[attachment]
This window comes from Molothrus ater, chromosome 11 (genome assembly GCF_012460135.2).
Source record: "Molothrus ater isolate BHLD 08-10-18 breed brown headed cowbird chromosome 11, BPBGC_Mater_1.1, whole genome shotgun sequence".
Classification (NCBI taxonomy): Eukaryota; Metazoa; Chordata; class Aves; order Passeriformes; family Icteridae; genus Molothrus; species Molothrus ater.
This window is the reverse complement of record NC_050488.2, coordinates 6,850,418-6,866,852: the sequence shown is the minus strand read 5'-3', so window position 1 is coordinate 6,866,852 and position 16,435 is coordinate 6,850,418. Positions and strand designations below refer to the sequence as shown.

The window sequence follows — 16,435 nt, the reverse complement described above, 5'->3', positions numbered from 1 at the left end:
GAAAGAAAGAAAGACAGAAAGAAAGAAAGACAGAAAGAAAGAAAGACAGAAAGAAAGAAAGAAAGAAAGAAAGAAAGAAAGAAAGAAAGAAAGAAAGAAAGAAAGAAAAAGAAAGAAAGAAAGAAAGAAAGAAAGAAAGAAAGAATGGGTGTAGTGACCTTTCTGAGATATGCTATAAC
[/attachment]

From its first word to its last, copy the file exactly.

This window comes from Molothrus ater, chromosome 11 (genome assembly GCF_012460135.2).
Source record: "Molothrus ater isolate BHLD 08-10-18 breed brown headed cowbird chromosome 11, BPBGC_Mater_1.1, whole genome shotgun sequence".
Classification (NCBI taxonomy): Eukaryota; Metazoa; Chordata; class Aves; order Passeriformes; family Icteridae; genus Molothrus; species Molothrus ater.
This window is the reverse complement of record NC_050488.2, coordinates 6,850,418-6,866,852: the sequence shown is the minus strand read 5'-3', so window position 1 is coordinate 6,866,852 and position 16,435 is coordinate 6,850,418. Positions and strand designations below refer to the sequence as shown.

The window sequence follows — 16,435 nt, the reverse complement described above, 5'->3', positions numbered from 1 at the left end:
GAAAGAAAGAAAGACAGAAAGAAAGAAAGACAGAAAGAAAGAAAGACAGAAAGAAAGAAAGAAAGAAAGAAAGAAAGAAAGAAAGAAAGAAAGAAAGAAAGAAAGAAAAAGAAAGAAAGAAAGAAAGAAAGAAAGAAAGAAAGAATGGGTGTAGTGACCTTTCTGAGATATGCTATAAC